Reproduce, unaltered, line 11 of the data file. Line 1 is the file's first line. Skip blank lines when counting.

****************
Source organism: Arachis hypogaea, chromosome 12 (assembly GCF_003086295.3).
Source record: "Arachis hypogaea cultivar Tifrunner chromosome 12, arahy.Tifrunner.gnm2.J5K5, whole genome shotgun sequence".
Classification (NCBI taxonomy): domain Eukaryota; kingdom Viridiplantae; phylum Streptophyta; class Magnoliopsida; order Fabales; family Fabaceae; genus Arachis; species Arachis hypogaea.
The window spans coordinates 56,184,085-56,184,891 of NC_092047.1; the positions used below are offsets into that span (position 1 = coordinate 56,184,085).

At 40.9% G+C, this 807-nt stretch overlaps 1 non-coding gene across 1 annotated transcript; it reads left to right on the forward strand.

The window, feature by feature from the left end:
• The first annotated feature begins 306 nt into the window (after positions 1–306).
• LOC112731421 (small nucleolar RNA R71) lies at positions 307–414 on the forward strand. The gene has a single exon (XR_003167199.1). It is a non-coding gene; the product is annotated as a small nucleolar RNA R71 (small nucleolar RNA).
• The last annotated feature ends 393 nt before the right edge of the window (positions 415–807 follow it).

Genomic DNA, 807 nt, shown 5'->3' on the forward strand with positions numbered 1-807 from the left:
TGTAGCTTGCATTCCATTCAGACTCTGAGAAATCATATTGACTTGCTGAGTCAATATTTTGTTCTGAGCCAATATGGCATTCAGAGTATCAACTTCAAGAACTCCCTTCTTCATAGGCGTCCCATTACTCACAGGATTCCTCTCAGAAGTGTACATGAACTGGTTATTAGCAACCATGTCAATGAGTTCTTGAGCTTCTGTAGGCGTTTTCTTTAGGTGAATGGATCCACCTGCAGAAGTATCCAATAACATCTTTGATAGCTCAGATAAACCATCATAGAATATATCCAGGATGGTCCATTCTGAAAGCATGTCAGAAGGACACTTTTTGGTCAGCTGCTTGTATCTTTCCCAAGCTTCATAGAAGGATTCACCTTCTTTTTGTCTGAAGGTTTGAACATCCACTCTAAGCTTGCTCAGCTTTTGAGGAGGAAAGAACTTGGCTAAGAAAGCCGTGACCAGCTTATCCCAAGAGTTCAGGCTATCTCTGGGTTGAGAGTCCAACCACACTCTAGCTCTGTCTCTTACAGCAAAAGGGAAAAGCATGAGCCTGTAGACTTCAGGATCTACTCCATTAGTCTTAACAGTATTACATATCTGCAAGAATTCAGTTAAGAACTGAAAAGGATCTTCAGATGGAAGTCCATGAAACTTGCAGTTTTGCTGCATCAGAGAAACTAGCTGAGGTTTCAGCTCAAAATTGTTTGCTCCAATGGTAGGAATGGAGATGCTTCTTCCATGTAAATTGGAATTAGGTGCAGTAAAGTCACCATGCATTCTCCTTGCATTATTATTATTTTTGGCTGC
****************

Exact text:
TGTAGCTTGCATTCCATTCAGACTCTGAGAAATCATATTGACTTGCTGAGTCAATATTTTGTTCTGAGCCAATATGGCATTCAGAGTATCAACTTCAAGAACTCCCTTCTTCATAGGCGTCCCATTACTCACAGGATTCCTCTCAGAAGTGTACATGAACTGGTTATTAGCAACCATGTCAATGAGTTCTTGAGCTTCTGTAGGCGTTTTCTTTAGGTGAATGGATCCACCTGCAGAAGTATCCAATAACATCTTTGATAGCTCAGATAAACCATCATAGAATATATCCAGGATGGTCCATTCTGAAAGCATGTCAGAAGGACACTTTTTGGTCAGCTGCTTGTATCTTTCCCAAGCTTCATAGAAGGATTCACCTTCTTTTTGTCTGAAGGTTTGAACATCCACTCTAAGCTTGCTCAGCTTTTGAGGAGGAAAGAACTTGGCTAAGAAAGCCGTGACCAGCTTATCCCAAGAGTTCAGGCTATCTCTGGGTTGAGAGTCCAACCACACTCTAGCTCTGTCTCTTACAGCAAAAGGGAAAAGCATGAGCCTGTAGACTTCAGGATCTACTCCATTAGTCTTAACAGTATTACATATCTGCAAGAATTCAGTTAAGAACTGAAAAGGATCTTCAGATGGAAGTCCATGAAACTTGCAGTTTTGCTGCATCAGAGAAACTAGCTGAGGTTTCAGCTCAAAATTGTTTGCTCCAATGGTAGGAATGGAGATGCTTCTTCCATGTAAATTGGAATTAGGTGCAGTAAAGTCACCATGCATTCTCCTTGCATTATTATTATTTTTGGCTGC